Most of the time, though, I chilled and went with the flow—open to the possibilities, as I said, and I honestly can’t recall an instance where this rhythm ever brought me to a place where I didn’t leave a better person. (Gosh. Think about that! If we could always just move through life, each day, to this beat.)

My first week in China, my clueless, go-with-the-flow self was up on stage dancing for a community festival.

The following months, I’d be in the spotlight several more times:

The Zhuhai Daily’s English section

Emceeing our school’s Chinese New Year’s Celebration

In a TV studio audience

Cooking at my school’s food festival

Modeling for my school’s literature and outdoor advertising

I didn’t create these scenarios—at least not in the sense that I went to China trying to be an emcee or a show-cook. Life brought them my way. But I did come to China, and I took advantage of the opportunities that surfaced. I guess that’s the delicate game I speak of.

And here I am, regurgitating the script for living that’s been taught to me by a compilation of spiritual role models, finding that balance of self and “other”, doing the work “assigned” to you by Life. As you make your way, sometimes it’s seeing only enough in front of you to take the next step with certainty—or sometimes even walking off the edge and trusting a foundation will be there. Belief, faith, letting go and letting Life. This corresponds to a level of serenity in one’s entire life—as it is in each infinitesimal moment. It has been written about and defined differently in spiritual terms, secular terms, self-centered terms, human-worshiping terms from every corner of the world for all of documented human history. And the weight of this lesson is no lighter today than it was 5000 years ago.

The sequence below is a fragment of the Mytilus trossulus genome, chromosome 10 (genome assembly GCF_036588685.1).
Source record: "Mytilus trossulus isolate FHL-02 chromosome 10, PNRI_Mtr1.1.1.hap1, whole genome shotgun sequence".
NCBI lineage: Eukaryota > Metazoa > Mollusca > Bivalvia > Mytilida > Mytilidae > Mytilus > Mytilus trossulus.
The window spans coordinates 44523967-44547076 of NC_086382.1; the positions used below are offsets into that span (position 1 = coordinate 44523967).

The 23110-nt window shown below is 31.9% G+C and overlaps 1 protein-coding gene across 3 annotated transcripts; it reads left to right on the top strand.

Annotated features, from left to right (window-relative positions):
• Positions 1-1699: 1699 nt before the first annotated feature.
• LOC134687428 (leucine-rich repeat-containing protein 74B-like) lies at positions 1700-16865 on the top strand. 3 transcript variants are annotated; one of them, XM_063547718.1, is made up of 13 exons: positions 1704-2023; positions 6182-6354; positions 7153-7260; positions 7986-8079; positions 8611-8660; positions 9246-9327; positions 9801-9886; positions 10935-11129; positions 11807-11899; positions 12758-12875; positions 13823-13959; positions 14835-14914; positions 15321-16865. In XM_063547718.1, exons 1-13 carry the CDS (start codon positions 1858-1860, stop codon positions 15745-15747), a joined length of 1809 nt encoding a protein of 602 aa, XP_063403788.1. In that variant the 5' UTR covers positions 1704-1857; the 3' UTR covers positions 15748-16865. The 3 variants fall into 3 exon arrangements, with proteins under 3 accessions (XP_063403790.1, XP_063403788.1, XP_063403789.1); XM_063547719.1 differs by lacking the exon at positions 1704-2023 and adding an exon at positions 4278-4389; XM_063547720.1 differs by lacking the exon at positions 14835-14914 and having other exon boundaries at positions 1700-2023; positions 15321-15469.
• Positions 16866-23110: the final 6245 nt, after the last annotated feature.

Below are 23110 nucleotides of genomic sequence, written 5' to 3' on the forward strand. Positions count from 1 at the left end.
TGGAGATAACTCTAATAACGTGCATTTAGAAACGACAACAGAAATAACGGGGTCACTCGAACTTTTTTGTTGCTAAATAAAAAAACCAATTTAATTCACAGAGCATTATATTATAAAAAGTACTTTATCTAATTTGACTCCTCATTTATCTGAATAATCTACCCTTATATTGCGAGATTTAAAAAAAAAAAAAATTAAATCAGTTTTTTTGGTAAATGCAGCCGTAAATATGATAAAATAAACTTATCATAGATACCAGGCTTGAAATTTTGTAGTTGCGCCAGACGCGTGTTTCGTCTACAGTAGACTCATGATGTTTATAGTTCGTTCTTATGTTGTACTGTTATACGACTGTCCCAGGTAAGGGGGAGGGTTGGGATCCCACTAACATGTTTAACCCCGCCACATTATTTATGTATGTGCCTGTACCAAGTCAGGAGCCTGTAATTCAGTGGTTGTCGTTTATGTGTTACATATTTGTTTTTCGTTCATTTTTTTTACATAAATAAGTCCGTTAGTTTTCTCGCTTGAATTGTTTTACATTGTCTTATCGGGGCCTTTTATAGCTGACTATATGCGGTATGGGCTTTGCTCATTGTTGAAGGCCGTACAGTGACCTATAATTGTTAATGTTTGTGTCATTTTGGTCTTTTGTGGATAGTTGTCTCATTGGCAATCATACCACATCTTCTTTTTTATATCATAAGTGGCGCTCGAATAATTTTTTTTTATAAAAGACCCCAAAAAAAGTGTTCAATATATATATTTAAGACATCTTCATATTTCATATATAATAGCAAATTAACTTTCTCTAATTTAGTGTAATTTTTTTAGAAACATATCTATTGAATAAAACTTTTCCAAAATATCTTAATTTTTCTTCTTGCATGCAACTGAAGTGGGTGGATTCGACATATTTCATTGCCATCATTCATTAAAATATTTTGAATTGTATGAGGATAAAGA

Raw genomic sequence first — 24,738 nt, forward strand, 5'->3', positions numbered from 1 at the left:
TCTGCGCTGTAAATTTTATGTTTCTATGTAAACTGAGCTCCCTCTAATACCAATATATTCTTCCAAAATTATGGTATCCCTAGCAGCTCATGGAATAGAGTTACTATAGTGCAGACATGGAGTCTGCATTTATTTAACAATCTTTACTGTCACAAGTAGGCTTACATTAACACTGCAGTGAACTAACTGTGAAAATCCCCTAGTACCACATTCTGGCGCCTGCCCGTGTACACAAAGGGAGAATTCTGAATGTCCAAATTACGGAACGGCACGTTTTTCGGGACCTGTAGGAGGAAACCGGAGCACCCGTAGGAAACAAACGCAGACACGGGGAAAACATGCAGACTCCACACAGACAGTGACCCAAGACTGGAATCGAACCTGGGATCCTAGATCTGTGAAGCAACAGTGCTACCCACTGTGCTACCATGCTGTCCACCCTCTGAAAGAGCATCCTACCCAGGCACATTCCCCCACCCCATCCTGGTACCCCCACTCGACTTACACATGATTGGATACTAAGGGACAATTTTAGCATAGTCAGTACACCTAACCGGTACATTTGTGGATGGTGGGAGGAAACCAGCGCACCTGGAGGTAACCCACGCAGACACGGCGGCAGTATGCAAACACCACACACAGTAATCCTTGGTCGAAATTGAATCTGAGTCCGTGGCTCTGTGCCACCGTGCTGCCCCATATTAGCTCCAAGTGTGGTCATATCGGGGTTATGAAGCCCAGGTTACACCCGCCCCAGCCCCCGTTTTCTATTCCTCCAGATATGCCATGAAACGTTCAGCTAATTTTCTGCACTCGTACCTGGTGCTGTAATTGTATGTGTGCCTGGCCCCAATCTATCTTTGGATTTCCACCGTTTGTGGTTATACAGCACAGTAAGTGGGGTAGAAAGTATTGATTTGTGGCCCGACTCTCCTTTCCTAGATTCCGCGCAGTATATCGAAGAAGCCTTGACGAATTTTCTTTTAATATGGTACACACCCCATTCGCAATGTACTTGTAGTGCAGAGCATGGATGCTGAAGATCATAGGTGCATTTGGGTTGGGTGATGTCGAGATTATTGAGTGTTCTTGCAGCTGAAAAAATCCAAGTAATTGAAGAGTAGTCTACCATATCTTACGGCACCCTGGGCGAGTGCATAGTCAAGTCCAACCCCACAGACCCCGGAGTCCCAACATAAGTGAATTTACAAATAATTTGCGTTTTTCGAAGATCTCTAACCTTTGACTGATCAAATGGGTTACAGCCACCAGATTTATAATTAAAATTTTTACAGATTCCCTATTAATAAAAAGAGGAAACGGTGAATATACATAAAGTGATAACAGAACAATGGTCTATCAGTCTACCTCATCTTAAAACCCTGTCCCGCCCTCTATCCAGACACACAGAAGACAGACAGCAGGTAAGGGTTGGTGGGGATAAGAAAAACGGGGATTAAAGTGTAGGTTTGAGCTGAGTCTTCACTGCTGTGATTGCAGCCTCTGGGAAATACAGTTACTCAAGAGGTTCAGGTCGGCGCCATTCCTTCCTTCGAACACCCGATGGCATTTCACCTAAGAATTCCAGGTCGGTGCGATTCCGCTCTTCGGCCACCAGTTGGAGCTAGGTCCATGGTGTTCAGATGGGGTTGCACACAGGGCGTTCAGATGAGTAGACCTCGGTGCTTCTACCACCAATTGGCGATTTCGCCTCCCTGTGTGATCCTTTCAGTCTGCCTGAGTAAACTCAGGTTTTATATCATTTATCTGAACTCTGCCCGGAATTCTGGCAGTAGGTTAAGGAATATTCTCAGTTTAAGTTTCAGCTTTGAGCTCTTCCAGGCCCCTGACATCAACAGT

This is not to say that we don’t have to sometimes be more aggressive, creative, manipulative in getting the outcomes we want, but the year for me was an exercise in relinquishment. As a matter of fact, by relinquishing I found myself more apt to insert my ideas and organization into the mix.